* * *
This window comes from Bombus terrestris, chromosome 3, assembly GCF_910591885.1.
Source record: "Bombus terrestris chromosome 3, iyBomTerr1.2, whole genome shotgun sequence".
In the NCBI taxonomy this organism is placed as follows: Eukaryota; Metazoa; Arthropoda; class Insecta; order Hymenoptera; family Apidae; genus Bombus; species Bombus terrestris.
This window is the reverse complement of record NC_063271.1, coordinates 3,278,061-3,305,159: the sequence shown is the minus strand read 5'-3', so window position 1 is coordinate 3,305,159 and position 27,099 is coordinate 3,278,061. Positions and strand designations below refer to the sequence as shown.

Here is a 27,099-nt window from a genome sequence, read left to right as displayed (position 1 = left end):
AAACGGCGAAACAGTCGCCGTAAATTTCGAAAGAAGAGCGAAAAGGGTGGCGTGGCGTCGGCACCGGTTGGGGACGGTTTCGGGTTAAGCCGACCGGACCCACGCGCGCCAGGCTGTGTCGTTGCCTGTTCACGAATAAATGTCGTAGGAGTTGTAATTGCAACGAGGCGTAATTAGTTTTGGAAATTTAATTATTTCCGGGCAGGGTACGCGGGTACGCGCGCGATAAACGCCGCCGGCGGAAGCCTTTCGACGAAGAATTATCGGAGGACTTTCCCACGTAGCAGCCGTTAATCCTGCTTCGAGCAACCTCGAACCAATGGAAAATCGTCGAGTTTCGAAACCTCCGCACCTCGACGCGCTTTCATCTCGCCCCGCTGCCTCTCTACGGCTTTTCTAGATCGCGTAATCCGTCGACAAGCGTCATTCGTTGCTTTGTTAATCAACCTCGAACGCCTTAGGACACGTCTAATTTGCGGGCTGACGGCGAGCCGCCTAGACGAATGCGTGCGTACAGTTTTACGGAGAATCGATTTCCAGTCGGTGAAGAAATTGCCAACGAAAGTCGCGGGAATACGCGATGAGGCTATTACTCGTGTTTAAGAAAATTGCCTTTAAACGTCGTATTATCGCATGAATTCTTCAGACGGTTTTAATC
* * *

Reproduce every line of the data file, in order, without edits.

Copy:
This window comes from Bombus terrestris, chromosome 3, assembly GCF_910591885.1.
Source record: "Bombus terrestris chromosome 3, iyBomTerr1.2, whole genome shotgun sequence".
In the NCBI taxonomy this organism is placed as follows: Eukaryota; Metazoa; Arthropoda; class Insecta; order Hymenoptera; family Apidae; genus Bombus; species Bombus terrestris.
This window is the reverse complement of record NC_063271.1, coordinates 3,278,061-3,305,159: the sequence shown is the minus strand read 5'-3', so window position 1 is coordinate 3,305,159 and position 27,099 is coordinate 3,278,061. Positions and strand designations below refer to the sequence as shown.

Here is a 27,099-nt window from a genome sequence, read left to right as displayed (position 1 = left end):
AAACGGCGAAACAGTCGCCGTAAATTTCGAAAGAAGAGCGAAAAGGGTGGCGTGGCGTCGGCACCGGTTGGGGACGGTTTCGGGTTAAGCCGACCGGACCCACGCGCGCCAGGCTGTGTCGTTGCCTGTTCACGAATAAATGTCGTAGGAGTTGTAATTGCAACGAGGCGTAATTAGTTTTGGAAATTTAATTATTTCCGGGCAGGGTACGCGGGTACGCGCGCGATAAACGCCGCCGGCGGAAGCCTTTCGACGAAGAATTATCGGAGGACTTTCCCACGTAGCAGCCGTTAATCCTGCTTCGAGCAACCTCGAACCAATGGAAAATCGTCGAGTTTCGAAACCTCCGCACCTCGACGCGCTTTCATCTCGCCCCGCTGCCTCTCTACGGCTTTTCTAGATCGCGTAATCCGTCGACAAGCGTCATTCGTTGCTTTGTTAATCAACCTCGAACGCCTTAGGACACGTCTAATTTGCGGGCTGACGGCGAGCCGCCTAGACGAATGCGTGCGTACAGTTTTACGGAGAATCGATTTCCAGTCGGTGAAGAAATTGCCAACGAAAGTCGCGGGAATACGCGATGAGGCTATTACTCGTGTTTAAGAAAATTGCCTTTAAACGTCGTATTATCGCATGAATTCTTCAGACGGTTTTAATC